I didn’t know it was a seizure. All I knew is that he wasn’t himself and something was terribly wrong. He wasn’t responding to us, his body went limp in my arms, and he was just staring off with his eyes and head deviated to one side. He became incontinent, started vomiting, and still had no reaction to what was happening. His little heart was beating so fast. We had no time to waste. We rushed him to the children’s ER where they ran bloodwork, got an IV in and ran all sorts of tests. You know things are serious when there was no waiting in the waiting room. The nurses took him in right away. Being a nurse, I knew this was bad but was also relieved he was getting immediate attention. He slowly woke up and was himself again after a few hours. We later left the hospital with no answers. Just to follow up with his pediatrician. So we did. Then we met with neurology. He had an EEG (Electroencephalography) done. It is a monitoring method to record the electrical activity of the brain. Finally, we had an answer. Panayiotopoulos Syndrome. What, now? Never heard of that, and that was a seizure?!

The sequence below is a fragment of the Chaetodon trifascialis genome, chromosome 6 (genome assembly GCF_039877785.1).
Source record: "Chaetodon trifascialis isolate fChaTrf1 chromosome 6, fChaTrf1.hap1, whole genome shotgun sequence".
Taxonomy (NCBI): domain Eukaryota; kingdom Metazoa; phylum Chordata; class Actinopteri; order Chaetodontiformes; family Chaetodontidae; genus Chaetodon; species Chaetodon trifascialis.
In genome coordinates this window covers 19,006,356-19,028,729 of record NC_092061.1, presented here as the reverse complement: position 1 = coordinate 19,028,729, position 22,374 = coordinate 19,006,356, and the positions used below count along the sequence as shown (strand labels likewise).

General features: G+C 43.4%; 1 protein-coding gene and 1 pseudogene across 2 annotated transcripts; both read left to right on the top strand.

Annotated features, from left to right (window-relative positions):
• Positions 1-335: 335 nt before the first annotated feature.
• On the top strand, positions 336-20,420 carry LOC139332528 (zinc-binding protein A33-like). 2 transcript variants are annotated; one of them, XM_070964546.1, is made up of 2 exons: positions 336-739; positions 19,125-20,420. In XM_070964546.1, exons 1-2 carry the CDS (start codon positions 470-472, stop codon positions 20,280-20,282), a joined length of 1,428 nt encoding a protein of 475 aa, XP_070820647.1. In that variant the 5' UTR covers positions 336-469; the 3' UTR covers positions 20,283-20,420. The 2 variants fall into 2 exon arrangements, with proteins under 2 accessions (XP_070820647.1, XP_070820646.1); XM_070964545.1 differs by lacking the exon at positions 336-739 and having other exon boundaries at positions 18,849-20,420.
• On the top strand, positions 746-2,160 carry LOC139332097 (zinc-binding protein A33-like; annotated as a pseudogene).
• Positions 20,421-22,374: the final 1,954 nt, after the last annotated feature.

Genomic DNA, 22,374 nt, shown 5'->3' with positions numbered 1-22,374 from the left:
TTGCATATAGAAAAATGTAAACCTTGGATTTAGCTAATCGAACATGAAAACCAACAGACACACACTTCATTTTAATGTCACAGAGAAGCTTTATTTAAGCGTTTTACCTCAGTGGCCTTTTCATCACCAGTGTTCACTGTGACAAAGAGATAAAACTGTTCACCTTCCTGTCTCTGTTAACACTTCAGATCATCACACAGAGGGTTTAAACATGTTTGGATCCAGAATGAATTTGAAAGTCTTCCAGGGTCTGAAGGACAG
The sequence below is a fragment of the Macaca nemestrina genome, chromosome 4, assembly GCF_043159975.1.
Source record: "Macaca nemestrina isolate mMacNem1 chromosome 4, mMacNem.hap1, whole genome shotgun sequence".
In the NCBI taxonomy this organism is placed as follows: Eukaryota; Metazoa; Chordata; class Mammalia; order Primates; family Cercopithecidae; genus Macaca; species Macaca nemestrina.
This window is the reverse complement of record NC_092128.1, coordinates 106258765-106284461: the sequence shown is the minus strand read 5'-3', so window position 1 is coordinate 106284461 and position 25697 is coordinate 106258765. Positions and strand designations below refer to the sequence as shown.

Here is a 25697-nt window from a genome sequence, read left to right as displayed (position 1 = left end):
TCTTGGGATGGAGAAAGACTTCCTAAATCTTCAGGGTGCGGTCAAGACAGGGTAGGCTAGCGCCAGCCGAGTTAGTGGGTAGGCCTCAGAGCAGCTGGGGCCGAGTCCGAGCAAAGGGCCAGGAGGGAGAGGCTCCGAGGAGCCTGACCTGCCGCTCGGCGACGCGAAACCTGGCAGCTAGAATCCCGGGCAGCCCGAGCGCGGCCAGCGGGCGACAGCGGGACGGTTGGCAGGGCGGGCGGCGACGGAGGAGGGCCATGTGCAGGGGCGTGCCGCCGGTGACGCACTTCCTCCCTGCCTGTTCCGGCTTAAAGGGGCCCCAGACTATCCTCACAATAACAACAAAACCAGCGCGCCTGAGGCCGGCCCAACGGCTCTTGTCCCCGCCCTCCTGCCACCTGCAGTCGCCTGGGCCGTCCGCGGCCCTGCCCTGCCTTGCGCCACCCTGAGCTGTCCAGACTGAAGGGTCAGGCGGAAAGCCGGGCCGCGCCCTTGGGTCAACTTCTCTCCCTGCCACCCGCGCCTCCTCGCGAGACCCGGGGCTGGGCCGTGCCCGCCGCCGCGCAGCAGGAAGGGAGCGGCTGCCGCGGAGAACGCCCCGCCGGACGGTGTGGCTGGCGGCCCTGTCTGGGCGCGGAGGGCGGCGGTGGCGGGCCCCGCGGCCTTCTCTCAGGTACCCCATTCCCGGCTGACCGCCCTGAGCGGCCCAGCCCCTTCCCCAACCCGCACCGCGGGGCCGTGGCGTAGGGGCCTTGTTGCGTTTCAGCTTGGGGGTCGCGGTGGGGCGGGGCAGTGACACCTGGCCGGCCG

Here goes my research. I’m a nurse, and even I didn’t recognize that as a seizure. Here’s where epilepsy awareness comes to light. We have to learn more and be aware and help raise money for a cure. I learned that there are infants, kids, and adults with epilepsy that will not grow out of it and will need lifelong medications and therapy to live with it. In our case, we were blessed with a minor form of epilepsy, and after doing my research on it, I learned that my son is a textbook case of it. He will eventually grow out of it and he will only need medication as long as he is seizure free for two years. When he has seizures, it is very mild, even though he gets very sick after, but it’s for a short time. If you ask me, we have been blessed that this is all he has. Others are not so lucky.  My husband and I even discovered a Facebook group of parents who have children with this exact syndrome our son has. We were blown away at how many group members there are from around the world! It is one thing to have the love and support from family and friends, who to those that have been there for us have been nothing but amazing offering help, but it’s another thing to be part of a group who completely understands your fears and concerns.